Katie Parry, Oriana Bandiera, Michael Best, Adnan Khan, Andrea Prat, 13 May 2020

Weak procurement systems can lead to high wastefulness and reduce the amount of resources government have for vital expenditures. This column examines the behaviour of 600 procurement officers in Pakistan and finds that the savings realised through giving them greater autonomy were considerably greater than from pay-for-performance incentive schemes, though this result did depend on the relative efficiency of the procurement officers and their monitors. This finding indicates that, counter-intuitively, the appropriate response to inefficiency and corruption may sometimes be less monitoring, not more.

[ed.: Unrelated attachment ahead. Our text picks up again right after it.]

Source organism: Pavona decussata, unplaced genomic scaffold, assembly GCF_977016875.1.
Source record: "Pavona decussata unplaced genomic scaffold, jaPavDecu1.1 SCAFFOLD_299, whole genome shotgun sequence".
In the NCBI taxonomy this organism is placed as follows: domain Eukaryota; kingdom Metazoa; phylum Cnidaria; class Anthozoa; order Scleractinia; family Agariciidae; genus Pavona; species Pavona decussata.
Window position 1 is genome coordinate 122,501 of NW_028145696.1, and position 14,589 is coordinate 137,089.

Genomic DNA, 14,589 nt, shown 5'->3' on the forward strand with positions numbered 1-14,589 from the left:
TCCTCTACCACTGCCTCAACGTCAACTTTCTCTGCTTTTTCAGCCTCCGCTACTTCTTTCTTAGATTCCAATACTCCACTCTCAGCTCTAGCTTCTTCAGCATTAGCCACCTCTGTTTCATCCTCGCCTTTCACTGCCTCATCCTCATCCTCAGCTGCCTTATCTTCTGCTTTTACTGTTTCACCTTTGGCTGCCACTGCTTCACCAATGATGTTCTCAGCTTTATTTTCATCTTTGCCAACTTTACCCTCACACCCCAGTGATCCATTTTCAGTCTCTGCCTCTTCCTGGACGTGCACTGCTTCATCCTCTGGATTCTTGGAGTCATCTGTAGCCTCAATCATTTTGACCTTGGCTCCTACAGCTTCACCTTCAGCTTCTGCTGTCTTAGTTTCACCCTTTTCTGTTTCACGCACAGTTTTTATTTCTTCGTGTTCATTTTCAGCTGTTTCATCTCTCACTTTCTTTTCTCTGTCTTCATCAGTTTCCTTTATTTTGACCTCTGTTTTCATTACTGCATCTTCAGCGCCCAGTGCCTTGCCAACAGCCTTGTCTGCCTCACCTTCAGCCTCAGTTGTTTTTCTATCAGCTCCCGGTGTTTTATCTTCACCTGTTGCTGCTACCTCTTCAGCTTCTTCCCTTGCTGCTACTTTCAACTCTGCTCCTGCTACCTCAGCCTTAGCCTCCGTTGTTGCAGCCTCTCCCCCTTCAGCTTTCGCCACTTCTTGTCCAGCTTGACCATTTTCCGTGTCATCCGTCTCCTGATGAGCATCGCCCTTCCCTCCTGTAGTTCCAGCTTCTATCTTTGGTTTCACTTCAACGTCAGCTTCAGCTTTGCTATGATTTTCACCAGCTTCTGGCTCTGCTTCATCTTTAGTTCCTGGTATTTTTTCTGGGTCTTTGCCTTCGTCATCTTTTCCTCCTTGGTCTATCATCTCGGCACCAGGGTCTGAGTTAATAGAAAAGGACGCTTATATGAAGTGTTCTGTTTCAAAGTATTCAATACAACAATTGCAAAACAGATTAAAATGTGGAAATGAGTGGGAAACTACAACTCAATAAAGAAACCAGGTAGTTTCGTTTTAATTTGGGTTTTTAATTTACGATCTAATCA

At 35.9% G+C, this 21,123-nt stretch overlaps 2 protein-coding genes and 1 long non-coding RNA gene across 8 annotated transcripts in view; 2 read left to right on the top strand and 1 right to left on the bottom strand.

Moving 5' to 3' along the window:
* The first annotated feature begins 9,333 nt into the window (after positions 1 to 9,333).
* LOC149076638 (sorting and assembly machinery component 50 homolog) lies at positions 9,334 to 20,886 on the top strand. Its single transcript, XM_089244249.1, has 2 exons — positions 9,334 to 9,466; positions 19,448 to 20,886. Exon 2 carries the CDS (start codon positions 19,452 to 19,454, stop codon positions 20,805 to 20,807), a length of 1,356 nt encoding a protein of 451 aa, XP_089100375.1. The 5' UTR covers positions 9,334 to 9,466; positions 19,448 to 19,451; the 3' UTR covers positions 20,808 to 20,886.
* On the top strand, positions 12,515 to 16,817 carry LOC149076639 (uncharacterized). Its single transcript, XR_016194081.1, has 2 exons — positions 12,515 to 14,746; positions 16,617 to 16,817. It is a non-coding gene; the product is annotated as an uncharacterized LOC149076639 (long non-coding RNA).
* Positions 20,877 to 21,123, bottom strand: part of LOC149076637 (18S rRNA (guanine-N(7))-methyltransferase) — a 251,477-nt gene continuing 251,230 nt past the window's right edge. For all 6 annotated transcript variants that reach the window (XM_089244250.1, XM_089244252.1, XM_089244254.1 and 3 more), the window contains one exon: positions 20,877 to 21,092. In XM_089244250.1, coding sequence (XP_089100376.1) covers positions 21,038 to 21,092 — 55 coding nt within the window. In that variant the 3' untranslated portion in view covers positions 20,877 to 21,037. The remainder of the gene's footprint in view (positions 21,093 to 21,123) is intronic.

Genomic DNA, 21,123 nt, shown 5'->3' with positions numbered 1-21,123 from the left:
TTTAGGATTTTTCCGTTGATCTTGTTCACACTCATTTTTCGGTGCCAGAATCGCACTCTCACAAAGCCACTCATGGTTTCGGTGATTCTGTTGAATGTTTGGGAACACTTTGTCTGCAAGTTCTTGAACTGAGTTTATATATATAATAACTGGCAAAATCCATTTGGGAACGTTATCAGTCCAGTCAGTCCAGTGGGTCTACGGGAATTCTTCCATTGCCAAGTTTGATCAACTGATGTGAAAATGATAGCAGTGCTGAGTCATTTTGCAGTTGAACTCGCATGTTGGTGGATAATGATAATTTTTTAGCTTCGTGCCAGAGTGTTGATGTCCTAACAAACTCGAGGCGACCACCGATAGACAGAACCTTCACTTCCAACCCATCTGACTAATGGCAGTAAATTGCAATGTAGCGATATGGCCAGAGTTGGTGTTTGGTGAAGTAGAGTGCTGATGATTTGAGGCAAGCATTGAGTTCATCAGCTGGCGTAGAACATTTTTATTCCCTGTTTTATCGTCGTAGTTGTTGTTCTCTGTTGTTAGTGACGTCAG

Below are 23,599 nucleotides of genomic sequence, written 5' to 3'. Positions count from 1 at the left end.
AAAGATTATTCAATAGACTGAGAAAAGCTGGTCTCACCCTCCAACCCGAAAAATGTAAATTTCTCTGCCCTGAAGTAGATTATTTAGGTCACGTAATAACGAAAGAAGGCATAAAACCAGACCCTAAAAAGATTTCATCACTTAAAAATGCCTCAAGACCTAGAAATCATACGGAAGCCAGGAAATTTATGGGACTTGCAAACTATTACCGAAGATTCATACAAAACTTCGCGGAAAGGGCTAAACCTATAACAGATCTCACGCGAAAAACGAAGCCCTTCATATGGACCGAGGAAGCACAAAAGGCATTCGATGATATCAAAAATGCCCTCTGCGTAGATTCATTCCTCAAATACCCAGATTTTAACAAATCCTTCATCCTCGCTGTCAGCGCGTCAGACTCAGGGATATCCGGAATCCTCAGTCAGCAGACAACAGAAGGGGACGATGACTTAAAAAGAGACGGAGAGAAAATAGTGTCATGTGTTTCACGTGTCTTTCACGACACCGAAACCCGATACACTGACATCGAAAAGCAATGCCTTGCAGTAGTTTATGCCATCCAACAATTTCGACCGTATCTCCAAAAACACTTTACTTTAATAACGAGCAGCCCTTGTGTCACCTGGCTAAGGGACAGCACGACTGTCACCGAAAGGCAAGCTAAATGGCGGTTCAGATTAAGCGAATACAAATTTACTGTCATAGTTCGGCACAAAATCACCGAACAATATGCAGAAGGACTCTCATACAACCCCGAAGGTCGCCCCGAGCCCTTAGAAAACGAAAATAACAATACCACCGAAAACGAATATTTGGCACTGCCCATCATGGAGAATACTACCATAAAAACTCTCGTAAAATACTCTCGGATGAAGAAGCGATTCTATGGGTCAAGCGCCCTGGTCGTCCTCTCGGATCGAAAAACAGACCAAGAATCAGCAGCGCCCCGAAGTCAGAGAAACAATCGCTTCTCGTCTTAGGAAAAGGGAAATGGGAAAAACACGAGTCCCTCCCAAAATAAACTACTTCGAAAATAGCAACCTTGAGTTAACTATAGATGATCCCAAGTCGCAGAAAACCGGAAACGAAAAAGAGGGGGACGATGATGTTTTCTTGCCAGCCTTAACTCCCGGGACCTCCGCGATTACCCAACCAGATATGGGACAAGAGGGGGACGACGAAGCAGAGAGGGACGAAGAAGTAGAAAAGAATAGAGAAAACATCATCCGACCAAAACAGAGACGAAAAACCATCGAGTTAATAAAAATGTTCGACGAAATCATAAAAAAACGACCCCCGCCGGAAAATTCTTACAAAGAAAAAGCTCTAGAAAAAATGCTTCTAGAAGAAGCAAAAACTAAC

Charles Manski, 18 August 2013

Economists usually think of taxation as inefficient. This column argues that the anti-tax rhetoric evident in much lay discussion of public policy draws considerable support from the prevalent negative language of professional economic discourse. Optimal income taxation doesn’t have to employ the pejorative concepts of inefficiency, deadweight loss and distortion; and this column argues that it is high time for economists to discard them and make analysis of taxation and public spending distortion-free.

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